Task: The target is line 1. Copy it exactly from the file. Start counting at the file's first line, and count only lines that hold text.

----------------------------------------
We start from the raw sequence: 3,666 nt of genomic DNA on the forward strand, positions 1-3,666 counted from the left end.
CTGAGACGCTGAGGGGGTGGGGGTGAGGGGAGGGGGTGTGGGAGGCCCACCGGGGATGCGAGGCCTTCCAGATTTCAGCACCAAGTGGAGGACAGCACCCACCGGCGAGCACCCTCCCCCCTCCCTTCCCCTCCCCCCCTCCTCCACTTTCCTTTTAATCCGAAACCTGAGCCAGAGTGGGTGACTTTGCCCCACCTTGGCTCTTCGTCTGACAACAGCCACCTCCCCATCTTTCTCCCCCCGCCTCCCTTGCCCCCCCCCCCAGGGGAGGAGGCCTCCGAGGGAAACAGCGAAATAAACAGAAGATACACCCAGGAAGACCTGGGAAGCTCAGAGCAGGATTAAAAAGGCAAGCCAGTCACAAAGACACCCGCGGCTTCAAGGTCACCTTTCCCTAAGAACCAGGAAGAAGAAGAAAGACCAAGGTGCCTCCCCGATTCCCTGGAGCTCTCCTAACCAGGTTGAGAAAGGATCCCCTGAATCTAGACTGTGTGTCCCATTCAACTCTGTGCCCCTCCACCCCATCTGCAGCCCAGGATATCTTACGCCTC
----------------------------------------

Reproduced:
We start from the raw sequence: 3,666 nt of genomic DNA on the forward strand, positions 1-3,666 counted from the left end.